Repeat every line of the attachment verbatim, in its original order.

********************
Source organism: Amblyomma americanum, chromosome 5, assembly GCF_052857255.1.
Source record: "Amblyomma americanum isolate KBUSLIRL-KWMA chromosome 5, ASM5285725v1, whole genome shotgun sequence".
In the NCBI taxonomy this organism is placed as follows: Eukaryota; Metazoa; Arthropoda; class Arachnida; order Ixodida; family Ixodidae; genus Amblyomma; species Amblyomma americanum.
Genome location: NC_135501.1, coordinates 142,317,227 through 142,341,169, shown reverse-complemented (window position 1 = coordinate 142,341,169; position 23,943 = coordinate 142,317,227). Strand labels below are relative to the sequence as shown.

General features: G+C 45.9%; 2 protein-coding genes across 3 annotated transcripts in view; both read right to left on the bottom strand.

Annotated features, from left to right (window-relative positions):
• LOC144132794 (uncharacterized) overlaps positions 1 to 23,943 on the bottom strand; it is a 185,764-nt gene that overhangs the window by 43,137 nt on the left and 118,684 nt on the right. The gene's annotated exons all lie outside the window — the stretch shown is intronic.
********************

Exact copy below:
Source organism: Amblyomma americanum, chromosome 5, assembly GCF_052857255.1.
Source record: "Amblyomma americanum isolate KBUSLIRL-KWMA chromosome 5, ASM5285725v1, whole genome shotgun sequence".
In the NCBI taxonomy this organism is placed as follows: Eukaryota; Metazoa; Arthropoda; class Arachnida; order Ixodida; family Ixodidae; genus Amblyomma; species Amblyomma americanum.
Genome location: NC_135501.1, coordinates 142,317,227 through 142,341,169, shown reverse-complemented (window position 1 = coordinate 142,341,169; position 23,943 = coordinate 142,317,227). Strand labels below are relative to the sequence as shown.

General features: G+C 45.9%; 2 protein-coding genes across 3 annotated transcripts in view; both read right to left on the bottom strand.

Annotated features, from left to right (window-relative positions):
• LOC144132794 (uncharacterized) overlaps positions 1 to 23,943 on the bottom strand; it is a 185,764-nt gene that overhangs the window by 43,137 nt on the left and 118,684 nt on the right. The gene's annotated exons all lie outside the window — the stretch shown is intronic.